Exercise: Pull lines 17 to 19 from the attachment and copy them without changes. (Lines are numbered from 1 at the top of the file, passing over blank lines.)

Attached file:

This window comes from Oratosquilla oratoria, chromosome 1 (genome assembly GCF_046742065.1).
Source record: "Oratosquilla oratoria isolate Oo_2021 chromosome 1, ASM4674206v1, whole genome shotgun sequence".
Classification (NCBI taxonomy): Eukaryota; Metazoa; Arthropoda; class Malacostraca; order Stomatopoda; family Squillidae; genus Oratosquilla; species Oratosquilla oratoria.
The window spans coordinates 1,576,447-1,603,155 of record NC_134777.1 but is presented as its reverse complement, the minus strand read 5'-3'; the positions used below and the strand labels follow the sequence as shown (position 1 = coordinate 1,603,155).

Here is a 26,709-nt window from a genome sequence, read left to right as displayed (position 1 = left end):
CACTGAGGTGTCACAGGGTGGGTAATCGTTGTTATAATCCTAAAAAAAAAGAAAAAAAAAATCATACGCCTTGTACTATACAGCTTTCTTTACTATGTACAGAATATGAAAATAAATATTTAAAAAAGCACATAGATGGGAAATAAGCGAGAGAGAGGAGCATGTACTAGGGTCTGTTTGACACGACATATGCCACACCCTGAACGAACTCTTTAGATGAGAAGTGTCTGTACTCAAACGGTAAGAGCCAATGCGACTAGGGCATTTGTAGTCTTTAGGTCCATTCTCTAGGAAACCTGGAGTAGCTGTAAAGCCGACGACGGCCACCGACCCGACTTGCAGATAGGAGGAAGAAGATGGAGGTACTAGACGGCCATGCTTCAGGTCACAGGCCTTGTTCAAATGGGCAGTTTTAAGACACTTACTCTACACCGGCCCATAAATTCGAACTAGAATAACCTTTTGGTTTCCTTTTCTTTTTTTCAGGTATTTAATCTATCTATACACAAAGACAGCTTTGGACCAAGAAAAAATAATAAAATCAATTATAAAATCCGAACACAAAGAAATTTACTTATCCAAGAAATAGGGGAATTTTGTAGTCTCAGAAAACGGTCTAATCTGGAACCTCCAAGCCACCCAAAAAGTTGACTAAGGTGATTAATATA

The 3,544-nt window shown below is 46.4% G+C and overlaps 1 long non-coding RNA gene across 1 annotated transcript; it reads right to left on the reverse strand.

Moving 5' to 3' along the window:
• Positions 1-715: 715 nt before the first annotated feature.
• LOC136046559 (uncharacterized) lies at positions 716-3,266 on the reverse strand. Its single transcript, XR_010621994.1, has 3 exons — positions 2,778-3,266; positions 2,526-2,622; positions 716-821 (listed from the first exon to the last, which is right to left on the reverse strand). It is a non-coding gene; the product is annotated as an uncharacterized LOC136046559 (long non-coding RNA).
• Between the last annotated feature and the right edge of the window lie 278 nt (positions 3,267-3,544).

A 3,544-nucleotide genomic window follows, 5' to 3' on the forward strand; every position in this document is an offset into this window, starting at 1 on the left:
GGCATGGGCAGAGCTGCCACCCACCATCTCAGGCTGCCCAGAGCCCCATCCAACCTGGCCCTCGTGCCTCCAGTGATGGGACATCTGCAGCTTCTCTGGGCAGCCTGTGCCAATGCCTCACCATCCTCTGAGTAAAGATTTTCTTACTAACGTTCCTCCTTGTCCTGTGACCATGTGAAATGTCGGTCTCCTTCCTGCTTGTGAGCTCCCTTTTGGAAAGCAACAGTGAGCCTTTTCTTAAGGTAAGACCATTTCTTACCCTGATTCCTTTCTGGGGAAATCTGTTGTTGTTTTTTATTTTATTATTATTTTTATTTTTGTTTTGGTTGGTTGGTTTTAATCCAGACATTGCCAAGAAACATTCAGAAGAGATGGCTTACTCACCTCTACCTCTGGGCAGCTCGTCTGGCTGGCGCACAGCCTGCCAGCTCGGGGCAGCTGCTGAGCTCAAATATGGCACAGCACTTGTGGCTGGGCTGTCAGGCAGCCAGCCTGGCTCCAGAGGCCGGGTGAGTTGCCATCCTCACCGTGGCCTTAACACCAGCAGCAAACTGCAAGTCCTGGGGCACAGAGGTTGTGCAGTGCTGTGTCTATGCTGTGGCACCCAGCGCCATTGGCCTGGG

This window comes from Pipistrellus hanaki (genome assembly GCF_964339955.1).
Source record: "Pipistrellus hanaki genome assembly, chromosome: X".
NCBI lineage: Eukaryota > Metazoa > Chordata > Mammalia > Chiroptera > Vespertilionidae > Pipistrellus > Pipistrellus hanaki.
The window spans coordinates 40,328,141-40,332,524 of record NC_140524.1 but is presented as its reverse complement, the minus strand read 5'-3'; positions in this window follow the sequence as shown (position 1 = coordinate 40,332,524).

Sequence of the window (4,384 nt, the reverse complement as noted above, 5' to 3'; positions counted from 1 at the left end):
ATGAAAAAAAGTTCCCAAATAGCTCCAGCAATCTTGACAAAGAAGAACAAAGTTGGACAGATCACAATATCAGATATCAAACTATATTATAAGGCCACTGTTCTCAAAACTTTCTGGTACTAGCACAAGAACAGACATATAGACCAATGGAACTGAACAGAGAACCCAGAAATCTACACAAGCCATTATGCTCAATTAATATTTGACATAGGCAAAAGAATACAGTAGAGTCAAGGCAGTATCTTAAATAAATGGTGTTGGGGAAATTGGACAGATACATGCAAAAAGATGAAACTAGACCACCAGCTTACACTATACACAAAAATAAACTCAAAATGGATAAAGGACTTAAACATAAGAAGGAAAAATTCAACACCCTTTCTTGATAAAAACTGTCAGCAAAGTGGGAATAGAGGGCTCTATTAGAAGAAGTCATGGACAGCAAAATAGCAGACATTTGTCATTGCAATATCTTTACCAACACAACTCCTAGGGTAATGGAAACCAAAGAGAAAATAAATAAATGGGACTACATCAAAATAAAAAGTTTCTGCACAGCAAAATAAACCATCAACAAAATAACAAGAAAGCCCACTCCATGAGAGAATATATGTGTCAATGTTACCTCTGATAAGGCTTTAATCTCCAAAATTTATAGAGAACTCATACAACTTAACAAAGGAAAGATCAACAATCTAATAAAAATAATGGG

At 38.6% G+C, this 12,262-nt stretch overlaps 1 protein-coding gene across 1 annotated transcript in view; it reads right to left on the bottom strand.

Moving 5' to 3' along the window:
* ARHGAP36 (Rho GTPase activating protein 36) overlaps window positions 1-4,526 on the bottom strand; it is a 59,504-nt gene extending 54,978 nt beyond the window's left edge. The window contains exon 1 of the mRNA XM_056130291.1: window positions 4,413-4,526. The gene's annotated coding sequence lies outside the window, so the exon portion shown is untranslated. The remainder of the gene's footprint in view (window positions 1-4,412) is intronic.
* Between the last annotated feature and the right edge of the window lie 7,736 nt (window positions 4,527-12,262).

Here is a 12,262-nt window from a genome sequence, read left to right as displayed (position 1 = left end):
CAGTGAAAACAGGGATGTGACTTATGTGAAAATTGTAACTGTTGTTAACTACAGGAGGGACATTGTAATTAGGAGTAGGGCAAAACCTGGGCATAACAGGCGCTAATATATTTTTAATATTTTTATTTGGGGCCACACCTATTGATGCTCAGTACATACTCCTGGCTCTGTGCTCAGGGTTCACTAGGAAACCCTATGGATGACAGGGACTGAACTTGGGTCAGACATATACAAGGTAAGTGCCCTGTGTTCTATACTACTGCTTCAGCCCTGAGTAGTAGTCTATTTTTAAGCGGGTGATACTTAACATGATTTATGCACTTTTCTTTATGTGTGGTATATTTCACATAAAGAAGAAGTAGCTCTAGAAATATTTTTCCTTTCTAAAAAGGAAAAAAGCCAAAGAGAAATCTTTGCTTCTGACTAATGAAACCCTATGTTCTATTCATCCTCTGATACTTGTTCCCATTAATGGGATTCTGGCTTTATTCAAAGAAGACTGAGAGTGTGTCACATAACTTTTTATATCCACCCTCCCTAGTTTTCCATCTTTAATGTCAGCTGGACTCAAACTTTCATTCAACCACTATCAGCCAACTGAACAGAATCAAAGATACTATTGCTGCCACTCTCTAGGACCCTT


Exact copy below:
The window spans coordinates 40,328,141-40,332,524 of record NC_140524.1 but is presented as its reverse complement, the minus strand read 5'-3'; positions in this window follow the sequence as shown (position 1 = coordinate 40,332,524).

Sequence of the window (4,384 nt, the reverse complement as noted above, 5' to 3'; positions counted from 1 at the left end):
ATGAAAAAAAGTTCCCAAATAGCTCCAGCAATCTTGACAAAGAAGAACAAAGTTGGACAGATCACAATATCAGATATCAAACTATATTATAAGGCCACTGTTCTCAAAACTTTCTGGTACTAGCACAAGAACAGACATATAGACCAATGGAACTGAACAGAGAACCCAGAAATCTACACAAGCCATTATGCTCAATTAATATTTGACATAGGCAAAAGAATACAGTAGAGTCAAGGCAGTATCTTAAATAAATGGTGTTGGGGAAATTGGACAGATACATGCAAAAAGATGAAACTAGACCACCAGCTTACACTATACACAAAAATAAACTCAAAATGGATAAAGGACTTAAACATAAGAAGGAAAAATTCAACACCCTTTCTTGATAAAAACTGTCAGCAAAGTGGGAATAGAGGGCTCTATTAGAAGAAGTCATGGACAGCAAAATAGCAGACATTTGTCATTGCAATATCTTTACCAACACAACTCCTAGGGTAATGGAAACCAAAGAGAAAATAAATAAATGGGACTACATCAAAATAAAAAGTTTCTGCACAGCAAAATAAACCATCAACAAAATAACAAGAAAGCCCACTCCATGAGAGAATATATGTGTCAATGTTACCTCTGATAAGGCTTTAATCTCCAAAATTTATAGAGAACTCATACAACTTAACAAAGGAAAGATCAACAATCTAATAAAAATAATGGG